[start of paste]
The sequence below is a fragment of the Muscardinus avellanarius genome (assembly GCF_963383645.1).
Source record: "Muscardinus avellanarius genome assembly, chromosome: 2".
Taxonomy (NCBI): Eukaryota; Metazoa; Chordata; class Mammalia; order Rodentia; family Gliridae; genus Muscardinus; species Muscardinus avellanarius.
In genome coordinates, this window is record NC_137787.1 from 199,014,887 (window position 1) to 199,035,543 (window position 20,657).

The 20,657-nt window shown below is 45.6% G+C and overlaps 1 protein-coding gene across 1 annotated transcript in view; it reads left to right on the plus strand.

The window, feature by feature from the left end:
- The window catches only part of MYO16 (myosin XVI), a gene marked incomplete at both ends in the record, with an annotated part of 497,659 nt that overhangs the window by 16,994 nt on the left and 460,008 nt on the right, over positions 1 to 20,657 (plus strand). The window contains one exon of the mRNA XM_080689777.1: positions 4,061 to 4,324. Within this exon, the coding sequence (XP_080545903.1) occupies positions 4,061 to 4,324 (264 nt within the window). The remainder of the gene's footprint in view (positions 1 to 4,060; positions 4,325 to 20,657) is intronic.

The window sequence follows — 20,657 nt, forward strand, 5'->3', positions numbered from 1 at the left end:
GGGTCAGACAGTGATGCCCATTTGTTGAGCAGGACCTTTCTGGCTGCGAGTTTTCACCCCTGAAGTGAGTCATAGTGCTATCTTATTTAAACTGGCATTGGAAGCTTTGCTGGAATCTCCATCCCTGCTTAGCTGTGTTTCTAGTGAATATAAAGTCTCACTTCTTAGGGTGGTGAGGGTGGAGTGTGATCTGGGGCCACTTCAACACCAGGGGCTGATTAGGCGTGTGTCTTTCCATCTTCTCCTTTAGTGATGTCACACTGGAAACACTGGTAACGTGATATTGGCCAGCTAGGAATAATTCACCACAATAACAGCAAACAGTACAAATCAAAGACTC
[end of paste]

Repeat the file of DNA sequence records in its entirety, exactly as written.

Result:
The sequence below is a fragment of the Muscardinus avellanarius genome (assembly GCF_963383645.1).
Source record: "Muscardinus avellanarius genome assembly, chromosome: 2".
Taxonomy (NCBI): Eukaryota; Metazoa; Chordata; class Mammalia; order Rodentia; family Gliridae; genus Muscardinus; species Muscardinus avellanarius.
In genome coordinates, this window is record NC_137787.1 from 199,014,887 (window position 1) to 199,035,543 (window position 20,657).

The 20,657-nt window shown below is 45.6% G+C and overlaps 1 protein-coding gene across 1 annotated transcript in view; it reads left to right on the plus strand.

The window, feature by feature from the left end:
- The window catches only part of MYO16 (myosin XVI), a gene marked incomplete at both ends in the record, with an annotated part of 497,659 nt that overhangs the window by 16,994 nt on the left and 460,008 nt on the right, over positions 1 to 20,657 (plus strand). The window contains one exon of the mRNA XM_080689777.1: positions 4,061 to 4,324. Within this exon, the coding sequence (XP_080545903.1) occupies positions 4,061 to 4,324 (264 nt within the window). The remainder of the gene's footprint in view (positions 1 to 4,060; positions 4,325 to 20,657) is intronic.

The window sequence follows — 20,657 nt, forward strand, 5'->3', positions numbered from 1 at the left end:
GGGTCAGACAGTGATGCCCATTTGTTGAGCAGGACCTTTCTGGCTGCGAGTTTTCACCCCTGAAGTGAGTCATAGTGCTATCTTATTTAAACTGGCATTGGAAGCTTTGCTGGAATCTCCATCCCTGCTTAGCTGTGTTTCTAGTGAATATAAAGTCTCACTTCTTAGGGTGGTGAGGGTGGAGTGTGATCTGGGGCCACTTCAACACCAGGGGCTGATTAGGCGTGTGTCTTTCCATCTTCTCCTTTAGTGATGTCACACTGGAAACACTGGTAACGTGATATTGGCCAGCTAGGAATAATTCACCACAATAACAGCAAACAGTACAAATCAAAGACTC